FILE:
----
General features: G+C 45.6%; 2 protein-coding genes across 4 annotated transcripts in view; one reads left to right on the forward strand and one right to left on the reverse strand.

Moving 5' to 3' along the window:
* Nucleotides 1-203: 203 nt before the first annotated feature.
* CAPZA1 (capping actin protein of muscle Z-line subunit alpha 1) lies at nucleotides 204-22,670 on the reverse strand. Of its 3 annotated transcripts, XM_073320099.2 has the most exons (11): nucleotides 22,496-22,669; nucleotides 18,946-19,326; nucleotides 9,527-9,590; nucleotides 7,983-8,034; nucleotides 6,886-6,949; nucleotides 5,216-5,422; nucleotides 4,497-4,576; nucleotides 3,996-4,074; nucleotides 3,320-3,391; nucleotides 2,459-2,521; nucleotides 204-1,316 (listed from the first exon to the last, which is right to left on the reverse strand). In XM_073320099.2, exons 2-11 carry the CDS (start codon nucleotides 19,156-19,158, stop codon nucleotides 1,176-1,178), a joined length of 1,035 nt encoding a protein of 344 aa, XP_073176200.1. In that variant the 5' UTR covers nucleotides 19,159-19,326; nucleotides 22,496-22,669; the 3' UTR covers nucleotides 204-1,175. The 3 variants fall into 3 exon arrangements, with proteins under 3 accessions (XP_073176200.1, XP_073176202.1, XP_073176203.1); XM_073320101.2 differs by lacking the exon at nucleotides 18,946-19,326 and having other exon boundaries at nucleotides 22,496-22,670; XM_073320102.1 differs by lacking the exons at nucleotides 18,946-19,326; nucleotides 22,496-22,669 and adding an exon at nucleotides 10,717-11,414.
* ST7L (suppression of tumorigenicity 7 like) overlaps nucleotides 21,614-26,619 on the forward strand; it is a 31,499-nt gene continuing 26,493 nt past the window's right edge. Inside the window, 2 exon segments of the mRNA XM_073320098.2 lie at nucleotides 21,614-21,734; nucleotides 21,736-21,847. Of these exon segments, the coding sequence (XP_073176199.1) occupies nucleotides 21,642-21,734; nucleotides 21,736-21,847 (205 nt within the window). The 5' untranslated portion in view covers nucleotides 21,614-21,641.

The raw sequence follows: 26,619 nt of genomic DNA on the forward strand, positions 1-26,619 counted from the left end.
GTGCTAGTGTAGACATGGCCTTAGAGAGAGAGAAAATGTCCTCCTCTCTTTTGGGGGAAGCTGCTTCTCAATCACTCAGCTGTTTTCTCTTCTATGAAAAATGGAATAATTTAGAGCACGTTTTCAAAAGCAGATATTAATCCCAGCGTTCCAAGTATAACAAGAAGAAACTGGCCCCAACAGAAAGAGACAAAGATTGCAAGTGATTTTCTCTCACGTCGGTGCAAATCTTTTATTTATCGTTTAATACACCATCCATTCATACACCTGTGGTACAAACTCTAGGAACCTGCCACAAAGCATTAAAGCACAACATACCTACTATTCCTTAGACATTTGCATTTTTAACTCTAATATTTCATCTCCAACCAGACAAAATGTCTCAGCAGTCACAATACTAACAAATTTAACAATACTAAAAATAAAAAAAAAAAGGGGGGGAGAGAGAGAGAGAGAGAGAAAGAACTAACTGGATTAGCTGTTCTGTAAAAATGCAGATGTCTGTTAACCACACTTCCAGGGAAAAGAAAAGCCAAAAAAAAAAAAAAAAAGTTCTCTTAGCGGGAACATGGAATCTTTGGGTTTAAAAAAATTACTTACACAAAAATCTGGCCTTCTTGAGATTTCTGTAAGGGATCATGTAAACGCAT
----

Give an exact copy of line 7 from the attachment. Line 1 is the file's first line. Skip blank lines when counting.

GTGCTAGTGTAGACATGGCCTTAGAGAGAGAGAAAATGTCCTCCTCTCTTTTGGGGGAAGCTGCTTCTCAATCACTCAGCTGTTTTCTCTTCTATGAAAAATGGAATAATTTAGAGCACGTTTTCAAAAGCAGATATTAATCCCAGCGTTCCAAGTATAACAAGAAGAAACTGGCCCCAACAGAAAGAGACAAAGATTGCAAGTGATTTTCTCTCACGTCGGTGCAAATCTTTTATTTATCGTTTAATACACCATCCATTCATACACCTGTGGTACAAACTCTAGGAACCTGCCACAAAGCATTAAAGCACAACATACCTACTATTCCTTAGACATTTGCATTTTTAACTCTAATATTTCATCTCCAACCAGACAAAATGTCTCAGCAGTCACAATACTAACAAATTTAACAATACTAAAAATAAAAAAAAAAAGGGGGGGAGAGAGAGAGAGAGAGAGAAAGAACTAACTGGATTAGCTGTTCTGTAAAAATGCAGATGTCTGTTAACCACACTTCCAGGGAAAAGAAAAGCCAAAAAAAAAAAAAAAAAGTTCTCTTAGCGGGAACATGGAATCTTTGGGTTTAAAAAAATTACTTACACAAAAATCTGGCCTTCTTGAGATTTCTGTAAGGGATCATGTAAACGCAT